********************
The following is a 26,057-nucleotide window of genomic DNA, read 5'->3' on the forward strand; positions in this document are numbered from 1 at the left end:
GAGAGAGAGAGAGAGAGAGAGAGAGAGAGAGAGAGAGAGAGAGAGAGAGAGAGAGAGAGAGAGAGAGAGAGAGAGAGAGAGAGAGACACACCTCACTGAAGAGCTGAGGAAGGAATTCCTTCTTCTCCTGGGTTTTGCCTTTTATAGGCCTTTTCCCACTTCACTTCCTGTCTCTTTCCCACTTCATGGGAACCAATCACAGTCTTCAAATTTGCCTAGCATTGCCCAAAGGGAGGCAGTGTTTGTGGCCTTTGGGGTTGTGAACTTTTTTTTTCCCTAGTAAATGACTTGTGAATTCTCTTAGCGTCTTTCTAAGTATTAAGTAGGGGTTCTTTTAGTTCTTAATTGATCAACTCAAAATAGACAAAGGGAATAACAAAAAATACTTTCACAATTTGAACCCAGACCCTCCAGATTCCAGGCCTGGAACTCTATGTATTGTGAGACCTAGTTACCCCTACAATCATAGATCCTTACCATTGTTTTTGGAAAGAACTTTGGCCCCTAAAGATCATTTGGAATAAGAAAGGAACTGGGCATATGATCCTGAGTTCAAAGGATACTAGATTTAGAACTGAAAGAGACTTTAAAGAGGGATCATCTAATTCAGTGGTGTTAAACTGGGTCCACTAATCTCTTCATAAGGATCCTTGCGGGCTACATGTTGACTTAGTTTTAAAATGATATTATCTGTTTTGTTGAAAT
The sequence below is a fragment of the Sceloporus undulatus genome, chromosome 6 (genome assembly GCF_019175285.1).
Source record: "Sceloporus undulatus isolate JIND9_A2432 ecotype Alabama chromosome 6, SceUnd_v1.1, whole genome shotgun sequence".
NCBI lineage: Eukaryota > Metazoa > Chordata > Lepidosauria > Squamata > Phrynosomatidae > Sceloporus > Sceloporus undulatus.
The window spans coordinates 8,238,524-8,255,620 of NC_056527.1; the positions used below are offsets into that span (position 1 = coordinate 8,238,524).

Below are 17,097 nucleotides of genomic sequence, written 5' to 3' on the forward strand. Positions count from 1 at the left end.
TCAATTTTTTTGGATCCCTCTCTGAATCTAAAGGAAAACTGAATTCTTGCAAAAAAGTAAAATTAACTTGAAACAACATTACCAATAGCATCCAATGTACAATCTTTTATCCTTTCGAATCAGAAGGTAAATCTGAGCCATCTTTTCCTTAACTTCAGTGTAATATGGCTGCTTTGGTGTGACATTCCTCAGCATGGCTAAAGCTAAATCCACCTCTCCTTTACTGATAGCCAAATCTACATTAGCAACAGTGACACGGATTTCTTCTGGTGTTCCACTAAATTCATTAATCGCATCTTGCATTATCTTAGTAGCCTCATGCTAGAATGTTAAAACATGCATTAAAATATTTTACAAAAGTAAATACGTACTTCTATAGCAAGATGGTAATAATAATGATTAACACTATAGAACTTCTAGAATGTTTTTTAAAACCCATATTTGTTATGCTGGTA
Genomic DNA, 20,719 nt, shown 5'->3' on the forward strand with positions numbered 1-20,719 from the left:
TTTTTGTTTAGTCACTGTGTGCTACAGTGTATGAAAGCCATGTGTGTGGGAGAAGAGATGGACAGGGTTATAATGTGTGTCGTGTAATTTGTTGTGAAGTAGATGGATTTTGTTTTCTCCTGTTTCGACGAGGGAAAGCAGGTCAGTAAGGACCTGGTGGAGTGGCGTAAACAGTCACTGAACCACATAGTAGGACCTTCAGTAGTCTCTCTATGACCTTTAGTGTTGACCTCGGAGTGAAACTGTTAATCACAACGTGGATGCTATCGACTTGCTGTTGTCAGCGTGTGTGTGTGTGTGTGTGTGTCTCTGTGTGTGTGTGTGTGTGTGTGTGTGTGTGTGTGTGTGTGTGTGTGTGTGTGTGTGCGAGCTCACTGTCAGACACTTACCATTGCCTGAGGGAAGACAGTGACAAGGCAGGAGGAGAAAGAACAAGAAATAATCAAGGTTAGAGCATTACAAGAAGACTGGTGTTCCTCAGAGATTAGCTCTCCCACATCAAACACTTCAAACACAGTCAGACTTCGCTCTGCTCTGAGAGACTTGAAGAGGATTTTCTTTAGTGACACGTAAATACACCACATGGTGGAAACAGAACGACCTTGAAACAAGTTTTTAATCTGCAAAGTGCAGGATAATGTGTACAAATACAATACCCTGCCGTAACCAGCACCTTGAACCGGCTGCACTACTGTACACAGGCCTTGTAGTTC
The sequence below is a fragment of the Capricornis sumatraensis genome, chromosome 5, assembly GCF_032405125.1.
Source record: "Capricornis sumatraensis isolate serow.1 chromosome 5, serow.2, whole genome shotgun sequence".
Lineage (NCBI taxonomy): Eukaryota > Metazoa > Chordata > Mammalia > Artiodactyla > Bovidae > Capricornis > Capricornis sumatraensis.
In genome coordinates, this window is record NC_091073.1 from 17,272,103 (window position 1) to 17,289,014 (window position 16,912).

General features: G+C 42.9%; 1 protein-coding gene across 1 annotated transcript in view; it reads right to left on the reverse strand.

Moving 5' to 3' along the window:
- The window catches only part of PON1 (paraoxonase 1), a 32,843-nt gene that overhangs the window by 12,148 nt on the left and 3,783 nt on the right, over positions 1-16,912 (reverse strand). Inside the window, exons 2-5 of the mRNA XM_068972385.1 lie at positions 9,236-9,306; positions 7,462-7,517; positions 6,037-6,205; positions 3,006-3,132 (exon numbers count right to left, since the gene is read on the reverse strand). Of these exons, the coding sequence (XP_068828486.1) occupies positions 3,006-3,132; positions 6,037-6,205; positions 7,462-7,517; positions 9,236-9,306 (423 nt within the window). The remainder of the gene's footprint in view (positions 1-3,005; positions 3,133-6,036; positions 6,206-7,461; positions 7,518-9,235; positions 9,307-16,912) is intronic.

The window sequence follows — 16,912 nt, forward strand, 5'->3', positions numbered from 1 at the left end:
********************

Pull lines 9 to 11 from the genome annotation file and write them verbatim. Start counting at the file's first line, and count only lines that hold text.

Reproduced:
Genomic DNA, 20,719 nt, shown 5'->3' on the forward strand with positions numbered 1-20,719 from the left:
TTTTTGTTTAGTCACTGTGTGCTACAGTGTATGAAAGCCATGTGTGTGGGAGAAGAGATGGACAGGGTTATAATGTGTGTCGTGTAATTTGTTGTGAAGTAGATGGATTTTGTTTTCTCCTGTTTCGACGAGGGAAAGCAGGTCAGTAAGGACCTGGTGGAGTGGCGTAAACAGTCACTGAACCACATAGTAGGACCTTCAGTAGTCTCTCTATGACCTTTAGTGTTGACCTCGGAGTGAAACTGTTAATCACAACGTGGATGCTATCGACTTGCTGTTGTCAGCGTGTGTGTGTGTGTGTGTGTGTCTCTGTGTGTGTGTGTGTGTGTGTGTGTGTGTGTGTGTGTGTGTGTGTGTGTGTGTGTGCGAGCTCACTGTCAGACACTTACCATTGCCTGAGGGAAGACAGTGACAAGGCAGGAGGAGAAAGAACAAGAAATAATCAAGGTTAGAGCATTACAAGAAGACTGGTGTTCCTCAGAGATTAGCTCTCCCACATCAAACACTTCAAACACAGTCAGACTTCGCTCTGCTCTGAGAGACTTGAAGAGGATTTTCTTTAGTGACACGTAAATACACCACATGGTGGAAACAGAACGACCTTGAAACAAGTTTTTAATCTGCAAAGTGCAGGATAATGTGTACAAATACAATACCCTGCCGTAACCAGCACCTTGAACCGGCTGCACTACTGTACACAGGCCTTGTAGTTC
The sequence below is a fragment of the Capricornis sumatraensis genome, chromosome 5, assembly GCF_032405125.1.